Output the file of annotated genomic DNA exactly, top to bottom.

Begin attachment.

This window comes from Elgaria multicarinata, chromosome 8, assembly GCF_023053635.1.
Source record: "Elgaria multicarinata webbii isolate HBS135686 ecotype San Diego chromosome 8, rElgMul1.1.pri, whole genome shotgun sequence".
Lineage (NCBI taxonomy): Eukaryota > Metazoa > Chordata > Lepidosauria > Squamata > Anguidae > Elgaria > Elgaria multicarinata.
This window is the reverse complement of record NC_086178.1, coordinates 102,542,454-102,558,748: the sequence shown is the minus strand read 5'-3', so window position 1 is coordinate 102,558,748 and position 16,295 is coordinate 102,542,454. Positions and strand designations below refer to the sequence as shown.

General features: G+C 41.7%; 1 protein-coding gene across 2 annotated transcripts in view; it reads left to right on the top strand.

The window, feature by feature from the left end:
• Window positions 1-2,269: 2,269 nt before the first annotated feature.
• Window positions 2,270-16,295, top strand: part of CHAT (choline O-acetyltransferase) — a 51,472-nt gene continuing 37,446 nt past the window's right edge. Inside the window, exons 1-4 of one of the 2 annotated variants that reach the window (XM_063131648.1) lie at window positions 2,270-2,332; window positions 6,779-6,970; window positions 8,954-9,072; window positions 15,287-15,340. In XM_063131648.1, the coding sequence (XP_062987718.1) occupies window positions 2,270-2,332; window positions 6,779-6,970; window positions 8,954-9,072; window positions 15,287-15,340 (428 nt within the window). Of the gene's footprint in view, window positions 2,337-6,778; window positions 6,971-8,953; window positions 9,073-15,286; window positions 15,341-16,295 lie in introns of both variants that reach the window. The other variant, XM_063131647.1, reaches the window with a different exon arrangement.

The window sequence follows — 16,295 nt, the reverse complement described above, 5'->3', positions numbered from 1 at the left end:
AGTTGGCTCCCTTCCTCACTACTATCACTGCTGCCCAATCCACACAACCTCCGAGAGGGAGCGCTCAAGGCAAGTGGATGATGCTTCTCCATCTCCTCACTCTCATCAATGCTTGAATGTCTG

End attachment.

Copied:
This window comes from Elgaria multicarinata, chromosome 8, assembly GCF_023053635.1.
Source record: "Elgaria multicarinata webbii isolate HBS135686 ecotype San Diego chromosome 8, rElgMul1.1.pri, whole genome shotgun sequence".
Lineage (NCBI taxonomy): Eukaryota > Metazoa > Chordata > Lepidosauria > Squamata > Anguidae > Elgaria > Elgaria multicarinata.
This window is the reverse complement of record NC_086178.1, coordinates 102,542,454-102,558,748: the sequence shown is the minus strand read 5'-3', so window position 1 is coordinate 102,558,748 and position 16,295 is coordinate 102,542,454. Positions and strand designations below refer to the sequence as shown.

General features: G+C 41.7%; 1 protein-coding gene across 2 annotated transcripts in view; it reads left to right on the top strand.

The window, feature by feature from the left end:
• Window positions 1-2,269: 2,269 nt before the first annotated feature.
• Window positions 2,270-16,295, top strand: part of CHAT (choline O-acetyltransferase) — a 51,472-nt gene continuing 37,446 nt past the window's right edge. Inside the window, exons 1-4 of one of the 2 annotated variants that reach the window (XM_063131648.1) lie at window positions 2,270-2,332; window positions 6,779-6,970; window positions 8,954-9,072; window positions 15,287-15,340. In XM_063131648.1, the coding sequence (XP_062987718.1) occupies window positions 2,270-2,332; window positions 6,779-6,970; window positions 8,954-9,072; window positions 15,287-15,340 (428 nt within the window). Of the gene's footprint in view, window positions 2,337-6,778; window positions 6,971-8,953; window positions 9,073-15,286; window positions 15,341-16,295 lie in introns of both variants that reach the window. The other variant, XM_063131647.1, reaches the window with a different exon arrangement.

The window sequence follows — 16,295 nt, the reverse complement described above, 5'->3', positions numbered from 1 at the left end:
AGTTGGCTCCCTTCCTCACTACTATCACTGCTGCCCAATCCACACAACCTCCGAGAGGGAGCGCTCAAGGCAAGTGGATGATGCTTCTCCATCTCCTCACTCTCATCAATGCTTGAATGTCTG